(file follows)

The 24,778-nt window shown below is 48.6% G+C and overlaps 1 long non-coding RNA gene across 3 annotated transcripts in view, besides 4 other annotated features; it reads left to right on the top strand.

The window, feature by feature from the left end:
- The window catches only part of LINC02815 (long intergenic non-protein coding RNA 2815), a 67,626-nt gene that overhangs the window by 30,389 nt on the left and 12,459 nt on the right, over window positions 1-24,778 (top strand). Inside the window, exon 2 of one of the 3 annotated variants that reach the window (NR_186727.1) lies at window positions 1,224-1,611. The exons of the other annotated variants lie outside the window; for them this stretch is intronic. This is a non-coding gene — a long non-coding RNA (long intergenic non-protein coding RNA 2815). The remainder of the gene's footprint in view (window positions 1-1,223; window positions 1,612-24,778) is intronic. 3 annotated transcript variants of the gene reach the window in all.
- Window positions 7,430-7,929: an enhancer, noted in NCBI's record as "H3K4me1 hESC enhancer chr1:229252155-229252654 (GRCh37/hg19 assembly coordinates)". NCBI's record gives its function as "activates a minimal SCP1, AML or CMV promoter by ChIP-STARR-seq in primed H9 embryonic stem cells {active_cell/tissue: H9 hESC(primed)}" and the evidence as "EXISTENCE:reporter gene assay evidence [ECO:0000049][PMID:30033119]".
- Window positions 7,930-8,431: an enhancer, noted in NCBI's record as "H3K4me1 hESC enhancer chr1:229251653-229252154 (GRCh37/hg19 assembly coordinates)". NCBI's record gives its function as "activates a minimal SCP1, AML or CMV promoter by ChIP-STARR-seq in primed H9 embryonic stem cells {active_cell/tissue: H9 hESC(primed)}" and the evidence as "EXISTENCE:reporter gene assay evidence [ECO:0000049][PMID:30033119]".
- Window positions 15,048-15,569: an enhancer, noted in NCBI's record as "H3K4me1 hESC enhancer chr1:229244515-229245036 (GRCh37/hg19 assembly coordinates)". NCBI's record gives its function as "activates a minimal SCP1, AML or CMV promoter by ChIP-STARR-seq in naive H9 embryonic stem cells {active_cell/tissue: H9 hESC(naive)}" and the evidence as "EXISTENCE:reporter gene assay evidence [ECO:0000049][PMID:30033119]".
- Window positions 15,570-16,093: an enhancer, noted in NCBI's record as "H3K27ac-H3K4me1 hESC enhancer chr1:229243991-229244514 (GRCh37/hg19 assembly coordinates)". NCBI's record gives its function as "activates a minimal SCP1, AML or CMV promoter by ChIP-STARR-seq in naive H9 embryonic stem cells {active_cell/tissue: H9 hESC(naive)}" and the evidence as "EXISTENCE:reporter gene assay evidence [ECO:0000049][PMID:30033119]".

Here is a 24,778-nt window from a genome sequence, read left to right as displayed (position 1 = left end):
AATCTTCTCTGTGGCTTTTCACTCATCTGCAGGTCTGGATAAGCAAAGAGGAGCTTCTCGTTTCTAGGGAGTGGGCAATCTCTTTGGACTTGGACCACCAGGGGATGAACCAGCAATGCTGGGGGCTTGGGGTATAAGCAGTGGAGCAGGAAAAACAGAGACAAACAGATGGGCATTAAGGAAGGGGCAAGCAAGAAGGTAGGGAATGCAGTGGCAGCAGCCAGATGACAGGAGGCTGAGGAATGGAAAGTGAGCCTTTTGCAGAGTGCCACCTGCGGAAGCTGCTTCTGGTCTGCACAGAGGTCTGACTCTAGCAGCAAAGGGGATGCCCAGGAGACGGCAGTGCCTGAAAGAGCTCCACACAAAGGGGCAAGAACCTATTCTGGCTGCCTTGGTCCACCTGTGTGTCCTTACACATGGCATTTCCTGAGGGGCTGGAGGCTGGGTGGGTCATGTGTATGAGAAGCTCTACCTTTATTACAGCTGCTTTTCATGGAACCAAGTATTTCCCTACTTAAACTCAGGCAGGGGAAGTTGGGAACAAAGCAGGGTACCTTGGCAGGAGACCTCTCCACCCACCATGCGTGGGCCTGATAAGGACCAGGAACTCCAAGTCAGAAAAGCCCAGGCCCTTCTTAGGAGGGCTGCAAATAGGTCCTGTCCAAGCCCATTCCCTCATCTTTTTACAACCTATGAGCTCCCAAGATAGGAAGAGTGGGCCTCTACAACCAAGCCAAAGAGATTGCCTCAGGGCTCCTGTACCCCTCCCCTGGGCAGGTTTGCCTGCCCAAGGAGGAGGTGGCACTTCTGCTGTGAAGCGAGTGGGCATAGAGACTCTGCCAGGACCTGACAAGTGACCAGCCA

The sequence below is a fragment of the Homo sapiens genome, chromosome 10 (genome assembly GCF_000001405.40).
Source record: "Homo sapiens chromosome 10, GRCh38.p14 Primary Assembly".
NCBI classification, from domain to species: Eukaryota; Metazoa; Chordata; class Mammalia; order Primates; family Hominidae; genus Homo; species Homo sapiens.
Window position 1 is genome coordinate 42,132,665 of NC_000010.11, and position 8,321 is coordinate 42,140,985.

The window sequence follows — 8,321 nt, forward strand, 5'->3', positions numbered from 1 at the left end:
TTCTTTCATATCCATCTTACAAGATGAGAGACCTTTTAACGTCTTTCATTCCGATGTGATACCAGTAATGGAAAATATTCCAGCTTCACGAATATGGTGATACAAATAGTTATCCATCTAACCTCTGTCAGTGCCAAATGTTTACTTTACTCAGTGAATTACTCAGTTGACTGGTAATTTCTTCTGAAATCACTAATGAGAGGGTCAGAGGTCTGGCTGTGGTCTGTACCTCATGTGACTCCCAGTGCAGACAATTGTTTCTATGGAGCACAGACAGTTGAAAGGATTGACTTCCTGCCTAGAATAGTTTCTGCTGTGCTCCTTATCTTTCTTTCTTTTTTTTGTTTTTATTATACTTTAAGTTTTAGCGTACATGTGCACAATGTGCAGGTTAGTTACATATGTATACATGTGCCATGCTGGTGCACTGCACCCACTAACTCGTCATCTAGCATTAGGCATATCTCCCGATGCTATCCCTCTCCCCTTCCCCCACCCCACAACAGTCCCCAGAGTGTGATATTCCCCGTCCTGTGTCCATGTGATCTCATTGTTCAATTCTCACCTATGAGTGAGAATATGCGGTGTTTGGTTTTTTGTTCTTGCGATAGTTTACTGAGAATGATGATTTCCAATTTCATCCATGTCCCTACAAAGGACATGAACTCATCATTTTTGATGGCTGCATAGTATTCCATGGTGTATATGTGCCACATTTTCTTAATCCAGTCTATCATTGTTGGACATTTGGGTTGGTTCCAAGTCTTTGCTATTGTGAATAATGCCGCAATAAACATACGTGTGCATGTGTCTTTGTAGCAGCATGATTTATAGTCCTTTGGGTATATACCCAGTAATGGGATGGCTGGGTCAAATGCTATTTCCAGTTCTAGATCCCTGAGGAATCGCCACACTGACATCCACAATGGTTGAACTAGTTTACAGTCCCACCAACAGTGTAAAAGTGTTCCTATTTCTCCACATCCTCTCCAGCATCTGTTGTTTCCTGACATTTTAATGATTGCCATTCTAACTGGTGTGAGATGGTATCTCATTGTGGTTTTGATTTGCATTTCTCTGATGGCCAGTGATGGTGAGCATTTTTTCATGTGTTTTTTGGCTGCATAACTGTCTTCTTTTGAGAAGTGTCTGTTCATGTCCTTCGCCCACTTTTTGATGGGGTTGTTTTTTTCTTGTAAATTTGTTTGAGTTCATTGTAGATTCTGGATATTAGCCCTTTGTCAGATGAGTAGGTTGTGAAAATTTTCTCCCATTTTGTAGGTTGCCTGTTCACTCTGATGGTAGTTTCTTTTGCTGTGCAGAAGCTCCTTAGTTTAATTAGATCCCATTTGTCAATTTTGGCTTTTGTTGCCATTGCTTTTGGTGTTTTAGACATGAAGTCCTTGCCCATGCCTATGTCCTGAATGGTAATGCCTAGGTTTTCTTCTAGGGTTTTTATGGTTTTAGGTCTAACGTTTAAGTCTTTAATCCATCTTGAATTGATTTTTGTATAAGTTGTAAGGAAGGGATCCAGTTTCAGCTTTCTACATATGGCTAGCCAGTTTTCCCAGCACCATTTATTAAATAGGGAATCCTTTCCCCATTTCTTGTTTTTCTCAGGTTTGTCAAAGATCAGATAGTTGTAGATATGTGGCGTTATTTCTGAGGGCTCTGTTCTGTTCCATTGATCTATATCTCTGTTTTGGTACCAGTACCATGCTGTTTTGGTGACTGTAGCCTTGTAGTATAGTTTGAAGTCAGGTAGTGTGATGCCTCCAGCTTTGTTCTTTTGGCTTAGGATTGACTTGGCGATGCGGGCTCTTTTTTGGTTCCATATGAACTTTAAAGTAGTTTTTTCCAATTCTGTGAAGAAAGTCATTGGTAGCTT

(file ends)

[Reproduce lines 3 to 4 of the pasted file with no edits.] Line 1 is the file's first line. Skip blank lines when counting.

- The window catches only part of LINC02815 (long intergenic non-protein coding RNA 2815), a 67,626-nt gene that overhangs the window by 30,389 nt on the left and 12,459 nt on the right, over window positions 1-24,778 (top strand). Inside the window, exon 2 of one of the 3 annotated variants that reach the window (NR_186727.1) lies at window positions 1,224-1,611. The exons of the other annotated variants lie outside the window; for them this stretch is intronic. This is a non-coding gene — a long non-coding RNA (long intergenic non-protein coding RNA 2815). The remainder of the gene's footprint in view (window positions 1-1,223; window positions 1,612-24,778) is intronic. 3 annotated transcript variants of the gene reach the window in all.
- Window positions 7,430-7,929: an enhancer, noted in NCBI's record as "H3K4me1 hESC enhancer chr1:229252155-229252654 (GRCh37/hg19 assembly coordinates)". NCBI's record gives its function as "activates a minimal SCP1, AML or CMV promoter by ChIP-STARR-seq in primed H9 embryonic stem cells {active_cell/tissue: H9 hESC(primed)}" and the evidence as "EXISTENCE:reporter gene assay evidence [ECO:0000049][PMID:30033119]".